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I have created tar.gz from my linux server, and I downloaded the same to my linux system and I successfully doen untar with tar -xvf package.tar.gz.

And now my issue

I downloaded same package.tar.gz to the windows system then uploaded to another linux server, and tried same command tar -xvf package.tar.gz. but it getting

tar: This does not look like a tar archive
tar: Skipping to next header
tar: Exiting with failure status due to previous errors

as response. I also tried filezill manual trnasfer with binary mode.

How can I do the same ?


When I directly download to the linux system its working fine.

When I downloaded to the windows system and try to extract with 7zip or winrar error is getting

When I download to windows and upload to linux same error getting

share|improve this question
Some tar versions (or even just builds) need the z flag explicitly. Did you try tar -xzvf package.tar.gz ? – Bandrami Jun 11 '14 at 4:03
Yeah, I tried that too :( – Miqdad Ali Jun 11 '14 at 4:05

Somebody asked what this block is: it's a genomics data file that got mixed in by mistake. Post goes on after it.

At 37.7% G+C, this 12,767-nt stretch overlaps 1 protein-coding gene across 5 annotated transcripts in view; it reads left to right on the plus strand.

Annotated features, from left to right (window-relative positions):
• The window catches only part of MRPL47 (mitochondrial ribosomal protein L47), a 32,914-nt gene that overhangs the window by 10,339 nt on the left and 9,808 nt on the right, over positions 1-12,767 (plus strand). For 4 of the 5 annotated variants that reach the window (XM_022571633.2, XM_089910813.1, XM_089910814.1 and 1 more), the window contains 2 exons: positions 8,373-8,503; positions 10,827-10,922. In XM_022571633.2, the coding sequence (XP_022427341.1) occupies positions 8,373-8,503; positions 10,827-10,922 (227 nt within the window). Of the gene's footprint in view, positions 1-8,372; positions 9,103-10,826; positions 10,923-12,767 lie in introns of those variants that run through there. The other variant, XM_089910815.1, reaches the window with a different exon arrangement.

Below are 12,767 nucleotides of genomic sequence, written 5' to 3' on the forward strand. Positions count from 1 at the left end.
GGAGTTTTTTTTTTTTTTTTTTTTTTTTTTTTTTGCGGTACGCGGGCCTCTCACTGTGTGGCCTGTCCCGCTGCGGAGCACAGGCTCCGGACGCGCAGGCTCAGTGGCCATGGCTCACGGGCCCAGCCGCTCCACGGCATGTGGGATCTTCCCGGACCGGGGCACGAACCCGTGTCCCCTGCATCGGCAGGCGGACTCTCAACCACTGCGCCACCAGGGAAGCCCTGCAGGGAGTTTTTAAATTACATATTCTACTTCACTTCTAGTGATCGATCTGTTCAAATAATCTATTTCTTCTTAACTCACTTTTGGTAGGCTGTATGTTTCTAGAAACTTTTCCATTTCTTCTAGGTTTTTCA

It's possible the file got corrupted somewhere along the way. You could test that using md5sum on the linux boxes. On windows use to check. the md5sum of the file should be the same in all locations. if it isn't there is a problem with the file. – Jason Lewis Jun 11 '14 at 4:12
are both linux boxes with the same os version/same version of tar? maybe one is gnutar and the other is bsdtar. what do you get from 'which -a tar' and what from 'tar --version' on borh linux machines? – konqui Jun 11 '14 at 5:02
@konqui yeah, If I directly download to the that linux system it will work :( – Miqdad Ali Jun 11 '14 at 5:17

You can break it down to unzip first then untar

gunzip package.tar.gz
tar xfv package.tar

or do it in one command

gunzip -c package.tar.gz | tar xfv -

It maybe on the other Linux system the tar does not recogize gz files or needs the z flag.

share|improve this answer

You can gunzip and untar in one step without using pipe:

tar xvfz package.tar.gz

or depending on the tar version you have, you may need a dash -

tar -xvfz package.tar.gz

which is equivalent to

gunzip -c package.tar.gz | tar xfv -
share|improve this answer

I don't have 50 rep yet so I cannot add comments, only reply.

Do what Jason Lewis mentioned. Get the md5 hash of the files and see if they get corrupted along the way somewhere.

On linux, use md5sum command

On windows, download Microsoft's FCIV tool and use that.

Then you can see if the file gets corrupted while transferring to windows, or if it is pristine to windows but then getting corrupted while then transferring to linux. This will narrow your debugging A LOT

FCIV is here:

Windows example fciv

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